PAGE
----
“It’s every fisherman’s dream to be standing there on top at the end of the White Marlin Open,” he said. “This tournament attracts some of the best fishermen, best captains and best boats in the world, so catching the biggest white marlin and watching it hang on to the top spot all week was pretty special. I was just lucky enough to reel it in when the rod was handed to me because you never know what might be at the other end of the line when it’s your turn.”
As far as the money goes, Hinkle said many people not familiar with how the breakdown works assumed he was a near-millionaire, but the pie is sliced in several pieces with the boat’s expenses and shares for the captain and crew.
“It’s a nice chunk of change but it isn’t life-changing money,” he said when reached at work on Tuesday. “As you can see, the party’s over and I’m back to work as usual. We’ll be able to put some aside for out daughters’ educations, make some improvements around the house and have some left over to enjoy for ourselves.”
While the white marlin division created the most tension in the tournament, particularly during the tenuous last 48 hours, the blue marlin division created drama of a different sort during the 2008 event, and it had nothing to do with ties, close seconds or even real challengers. Angler Robert Lockwood and the crew aboard the “Last Run” out of Morgan, N.J. created the biggest stir during the tournament when they showed up at the scale on Tuesday with a whopping 935.5 blue marlin.
Lockwood’s massive blue fell just a few pounds short of the state and tournament record 942-pounder caught by Dr. Jim Daniel in 1989 and all but eliminated any real challenge for the top spot in the division. In fact, the big blue was the only qualifier weighed in the division until angler Ronald Marquette of York, Pa., fishing aboard a local favorite boat the “Press Time” out of Ocean City came in with a 534-pounder.
In the end, Lockwood’s huge 935.5 pounder easily took the blue marlin division’s top spot and was awarded just shy of $500,000. The 534-pounder weighed by Marquette and the “Press Time” took second place and earned a little under $136,700.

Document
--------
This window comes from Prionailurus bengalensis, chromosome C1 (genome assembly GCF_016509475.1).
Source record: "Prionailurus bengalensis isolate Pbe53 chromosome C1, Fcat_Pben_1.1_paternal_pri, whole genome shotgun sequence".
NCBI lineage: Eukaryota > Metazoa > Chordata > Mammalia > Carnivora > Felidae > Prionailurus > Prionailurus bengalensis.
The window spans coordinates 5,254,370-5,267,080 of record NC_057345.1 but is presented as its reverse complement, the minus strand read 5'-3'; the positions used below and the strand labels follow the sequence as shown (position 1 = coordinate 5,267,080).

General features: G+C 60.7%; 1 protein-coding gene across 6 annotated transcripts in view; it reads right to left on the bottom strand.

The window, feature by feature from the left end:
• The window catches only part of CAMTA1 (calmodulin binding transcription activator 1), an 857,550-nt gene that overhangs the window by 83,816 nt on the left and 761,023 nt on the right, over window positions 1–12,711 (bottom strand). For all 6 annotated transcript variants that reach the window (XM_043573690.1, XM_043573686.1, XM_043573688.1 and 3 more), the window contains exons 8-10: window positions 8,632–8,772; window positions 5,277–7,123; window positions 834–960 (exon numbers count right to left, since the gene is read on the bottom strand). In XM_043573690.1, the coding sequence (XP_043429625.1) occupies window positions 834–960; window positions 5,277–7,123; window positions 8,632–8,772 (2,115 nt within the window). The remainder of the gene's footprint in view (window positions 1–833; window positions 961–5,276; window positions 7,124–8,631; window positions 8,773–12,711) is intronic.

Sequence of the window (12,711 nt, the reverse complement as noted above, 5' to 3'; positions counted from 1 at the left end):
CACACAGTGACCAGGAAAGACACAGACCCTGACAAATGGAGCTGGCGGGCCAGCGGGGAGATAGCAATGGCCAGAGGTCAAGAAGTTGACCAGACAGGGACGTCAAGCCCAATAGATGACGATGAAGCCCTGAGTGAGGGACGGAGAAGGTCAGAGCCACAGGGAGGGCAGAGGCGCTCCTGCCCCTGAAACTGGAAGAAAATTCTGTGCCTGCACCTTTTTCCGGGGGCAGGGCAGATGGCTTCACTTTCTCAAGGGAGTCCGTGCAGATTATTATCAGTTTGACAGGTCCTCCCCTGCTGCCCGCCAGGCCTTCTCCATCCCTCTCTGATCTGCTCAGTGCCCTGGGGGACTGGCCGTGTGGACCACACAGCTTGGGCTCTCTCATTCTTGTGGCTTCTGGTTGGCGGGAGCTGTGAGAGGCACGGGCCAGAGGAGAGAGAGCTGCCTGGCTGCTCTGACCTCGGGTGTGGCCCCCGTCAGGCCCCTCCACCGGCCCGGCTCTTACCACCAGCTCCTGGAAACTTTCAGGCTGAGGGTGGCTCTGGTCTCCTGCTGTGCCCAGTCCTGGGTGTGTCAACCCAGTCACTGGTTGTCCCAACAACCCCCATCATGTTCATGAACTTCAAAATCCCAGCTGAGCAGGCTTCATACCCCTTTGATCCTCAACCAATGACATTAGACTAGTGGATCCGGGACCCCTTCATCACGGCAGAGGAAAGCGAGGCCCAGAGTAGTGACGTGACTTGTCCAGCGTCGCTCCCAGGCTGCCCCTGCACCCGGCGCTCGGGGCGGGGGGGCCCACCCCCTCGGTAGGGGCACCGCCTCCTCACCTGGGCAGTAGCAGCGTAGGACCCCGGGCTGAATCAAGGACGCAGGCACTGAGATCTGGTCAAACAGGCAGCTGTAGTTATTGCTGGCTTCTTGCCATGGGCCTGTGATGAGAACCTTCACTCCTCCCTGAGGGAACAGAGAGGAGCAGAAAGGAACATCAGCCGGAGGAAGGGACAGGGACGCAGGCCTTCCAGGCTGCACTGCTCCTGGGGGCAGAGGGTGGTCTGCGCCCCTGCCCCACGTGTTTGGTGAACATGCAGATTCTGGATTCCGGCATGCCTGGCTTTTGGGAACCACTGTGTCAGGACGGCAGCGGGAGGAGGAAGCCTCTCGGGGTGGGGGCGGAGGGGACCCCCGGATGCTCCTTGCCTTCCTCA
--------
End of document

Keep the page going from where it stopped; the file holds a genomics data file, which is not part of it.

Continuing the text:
In the tuna division, the leader board was written, erased and re-written several times over the course of the week before angler Jimmy Hahn on the “Miss Andrea” settled the issue once and for all on Tuesday with a 172-pounder worth $181,720. However, Hahn and the “Miss Andrea” crew had to sweat out a few challengers on Friday, the last day of the tournament. Angler Brian Bohn on the “Warrior” out of Ocean City took second place in the tuna division with a 150.5-pounder caught on Friday worth $66,000. Angler Kelly Voss aboard the “Ocean Dan-Sar” took third in the tuna division with a 110-pounder caught on Friday worth $27,800.
In the dolphin division, it was Ocean City’s own Stephen Lewis and the crew aboard the “M.R. Ducks” taking the top prize with a 67-pounder worth $12,900. Andrew Confortini on the “Pipe Dreamer” took second and a check for $11,900 with a 57.5-pounder, while Mark Christopher on the “Liquidity” took third with a 52.5 pounder worth $2,000.
While the 81-pound white marlin caught by the “Hatterascal” on Friday garnered the most attention, the boat’s crew and angler Bob Hoste also weighed a 47-pound wahoo that day, large enough to sneak into the top spot in the division and earn another $2,000. However, Joe Maffei on the “Jezebel” out of Ocean City came in second with a 45-pound wahoo caught on Thursday that turned out to be the winner in prize money because of added entry levels and took home $17,833.
Similarly, the third place wahoo, a 44.5-pounder caught by angler Valerie Dunn on the “D.A. Sea,” earned $16,833, while a fourth place wahoo caught be George MacLean on the “Fin Chaser” earned $14,833 because of added entry levels. Finally, angler Donnie Scrivener on the “Waterman” weighed the only shark during the tournament, a 110.5-pounder caught on Tuesday worth $6,500.